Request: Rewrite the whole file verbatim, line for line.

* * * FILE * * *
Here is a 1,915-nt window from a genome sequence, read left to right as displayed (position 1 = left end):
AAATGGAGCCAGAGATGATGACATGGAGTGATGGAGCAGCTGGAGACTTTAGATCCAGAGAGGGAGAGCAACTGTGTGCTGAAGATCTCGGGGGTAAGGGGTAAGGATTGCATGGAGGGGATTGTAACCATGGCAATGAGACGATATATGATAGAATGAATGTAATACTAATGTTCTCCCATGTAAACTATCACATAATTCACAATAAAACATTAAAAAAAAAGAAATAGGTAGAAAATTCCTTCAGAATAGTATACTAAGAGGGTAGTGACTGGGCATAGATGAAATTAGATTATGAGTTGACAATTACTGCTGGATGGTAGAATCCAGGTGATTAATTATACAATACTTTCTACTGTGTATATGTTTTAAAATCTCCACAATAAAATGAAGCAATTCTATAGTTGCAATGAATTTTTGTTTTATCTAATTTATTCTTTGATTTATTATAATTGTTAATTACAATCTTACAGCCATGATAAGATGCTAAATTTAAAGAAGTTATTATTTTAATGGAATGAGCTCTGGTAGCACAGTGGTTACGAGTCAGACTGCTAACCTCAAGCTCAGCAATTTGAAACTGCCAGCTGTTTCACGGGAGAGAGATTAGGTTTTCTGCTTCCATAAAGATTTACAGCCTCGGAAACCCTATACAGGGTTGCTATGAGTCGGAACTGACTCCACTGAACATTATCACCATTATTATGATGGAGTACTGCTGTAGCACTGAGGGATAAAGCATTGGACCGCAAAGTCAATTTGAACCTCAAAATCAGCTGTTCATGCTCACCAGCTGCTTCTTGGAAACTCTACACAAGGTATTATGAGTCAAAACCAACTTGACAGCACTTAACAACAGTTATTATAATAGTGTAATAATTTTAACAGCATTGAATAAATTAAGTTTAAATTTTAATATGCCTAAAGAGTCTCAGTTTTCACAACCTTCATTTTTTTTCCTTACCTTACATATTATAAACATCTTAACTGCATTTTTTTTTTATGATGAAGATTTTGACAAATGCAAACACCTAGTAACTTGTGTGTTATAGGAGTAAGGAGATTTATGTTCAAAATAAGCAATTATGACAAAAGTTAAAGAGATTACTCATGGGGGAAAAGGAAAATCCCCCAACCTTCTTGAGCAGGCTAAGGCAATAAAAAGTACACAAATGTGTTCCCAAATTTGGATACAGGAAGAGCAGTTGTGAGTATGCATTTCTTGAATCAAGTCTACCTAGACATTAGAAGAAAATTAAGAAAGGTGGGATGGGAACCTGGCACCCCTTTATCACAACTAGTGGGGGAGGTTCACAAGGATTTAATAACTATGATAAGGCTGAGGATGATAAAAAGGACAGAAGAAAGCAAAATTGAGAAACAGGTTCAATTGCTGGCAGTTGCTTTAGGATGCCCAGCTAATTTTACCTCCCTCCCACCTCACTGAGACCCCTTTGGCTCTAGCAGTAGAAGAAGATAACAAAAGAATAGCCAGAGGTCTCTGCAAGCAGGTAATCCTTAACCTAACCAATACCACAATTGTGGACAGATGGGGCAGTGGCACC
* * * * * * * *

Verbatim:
Here is a 1,915-nt window from a genome sequence, read left to right as displayed (position 1 = left end):
AAATGGAGCCAGAGATGATGACATGGAGTGATGGAGCAGCTGGAGACTTTAGATCCAGAGAGGGAGAGCAACTGTGTGCTGAAGATCTCGGGGGTAAGGGGTAAGGATTGCATGGAGGGGATTGTAACCATGGCAATGAGACGATATATGATAGAATGAATGTAATACTAATGTTCTCCCATGTAAACTATCACATAATTCACAATAAAACATTAAAAAAAAAGAAATAGGTAGAAAATTCCTTCAGAATAGTATACTAAGAGGGTAGTGACTGGGCATAGATGAAATTAGATTATGAGTTGACAATTACTGCTGGATGGTAGAATCCAGGTGATTAATTATACAATACTTTCTACTGTGTATATGTTTTAAAATCTCCACAATAAAATGAAGCAATTCTATAGTTGCAATGAATTTTTGTTTTATCTAATTTATTCTTTGATTTATTATAATTGTTAATTACAATCTTACAGCCATGATAAGATGCTAAATTTAAAGAAGTTATTATTTTAATGGAATGAGCTCTGGTAGCACAGTGGTTACGAGTCAGACTGCTAACCTCAAGCTCAGCAATTTGAAACTGCCAGCTGTTTCACGGGAGAGAGATTAGGTTTTCTGCTTCCATAAAGATTTACAGCCTCGGAAACCCTATACAGGGTTGCTATGAGTCGGAACTGACTCCACTGAACATTATCACCATTATTATGATGGAGTACTGCTGTAGCACTGAGGGATAAAGCATTGGACCGCAAAGTCAATTTGAACCTCAAAATCAGCTGTTCATGCTCACCAGCTGCTTCTTGGAAACTCTACACAAGGTATTATGAGTCAAAACCAACTTGACAGCACTTAACAACAGTTATTATAATAGTGTAATAATTTTAACAGCATTGAATAAATTAAGTTTAAATTTTAATATGCCTAAAGAGTCTCAGTTTTCACAACCTTCATTTTTTTTCCTTACCTTACATATTATAAACATCTTAACTGCATTTTTTTTTTATGATGAAGATTTTGACAAATGCAAACACCTAGTAACTTGTGTGTTATAGGAGTAAGGAGATTTATGTTCAAAATAAGCAATTATGACAAAAGTTAAAGAGATTACTCATGGGGGAAAAGGAAAATCCCCCAACCTTCTTGAGCAGGCTAAGGCAATAAAAAGTACACAAATGTGTTCCCAAATTTGGATACAGGAAGAGCAGTTGTGAGTATGCATTTCTTGAATCAAGTCTACCTAGACATTAGAAGAAAATTAAGAAAGGTGGGATGGGAACCTGGCACCCCTTTATCACAACTAGTGGGGGAGGTTCACAAGGATTTAATAACTATGATAAGGCTGAGGATGATAAAAAGGACAGAAGAAAGCAAAATTGAGAAACAGGTTCAATTGCTGGCAGTTGCTTTAGGATGCCCAGCTAATTTTACCTCCCTCCCACCTCACTGAGACCCCTTTGGCTCTAGCAGTAGAAGAAGATAACAAAAGAATAGCCAGAGGTCTCTGCAAGCAGGTAATCCTTAACCTAACCAATACCACAATTGTGGACAGATGGGGCAGTGGCACC